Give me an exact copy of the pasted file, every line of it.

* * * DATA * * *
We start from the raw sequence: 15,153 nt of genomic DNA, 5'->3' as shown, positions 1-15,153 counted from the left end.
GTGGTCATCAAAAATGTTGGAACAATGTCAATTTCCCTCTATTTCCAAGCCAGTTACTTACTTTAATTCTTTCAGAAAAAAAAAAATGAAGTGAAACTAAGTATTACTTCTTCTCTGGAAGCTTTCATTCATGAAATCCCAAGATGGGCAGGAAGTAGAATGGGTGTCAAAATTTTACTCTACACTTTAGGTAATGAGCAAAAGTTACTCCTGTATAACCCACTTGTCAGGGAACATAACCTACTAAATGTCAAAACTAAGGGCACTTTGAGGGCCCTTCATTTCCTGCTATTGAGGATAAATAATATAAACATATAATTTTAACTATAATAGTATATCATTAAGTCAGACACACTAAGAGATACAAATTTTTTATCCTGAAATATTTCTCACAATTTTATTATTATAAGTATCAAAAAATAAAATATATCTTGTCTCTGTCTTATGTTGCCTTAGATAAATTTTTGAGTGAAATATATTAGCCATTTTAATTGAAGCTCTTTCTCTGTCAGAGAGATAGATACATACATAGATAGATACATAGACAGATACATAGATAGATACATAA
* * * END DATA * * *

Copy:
We start from the raw sequence: 15,153 nt of genomic DNA, 5'->3' as shown, positions 1-15,153 counted from the left end.
GTGGTCATCAAAAATGTTGGAACAATGTCAATTTCCCTCTATTTCCAAGCCAGTTACTTACTTTAATTCTTTCAGAAAAAAAAAAATGAAGTGAAACTAAGTATTACTTCTTCTCTGGAAGCTTTCATTCATGAAATCCCAAGATGGGCAGGAAGTAGAATGGGTGTCAAAATTTTACTCTACACTTTAGGTAATGAGCAAAAGTTACTCCTGTATAACCCACTTGTCAGGGAACATAACCTACTAAATGTCAAAACTAAGGGCACTTTGAGGGCCCTTCATTTCCTGCTATTGAGGATAAATAATATAAACATATAATTTTAACTATAATAGTATATCATTAAGTCAGACACACTAAGAGATACAAATTTTTTATCCTGAAATATTTCTCACAATTTTATTATTATAAGTATCAAAAAATAAAATATATCTTGTCTCTGTCTTATGTTGCCTTAGATAAATTTTTGAGTGAAATATATTAGCCATTTTAATTGAAGCTCTTTCTCTGTCAGAGAGATAGATACATACATAGATAGATACATAGACAGATACATAGATAGATACATAA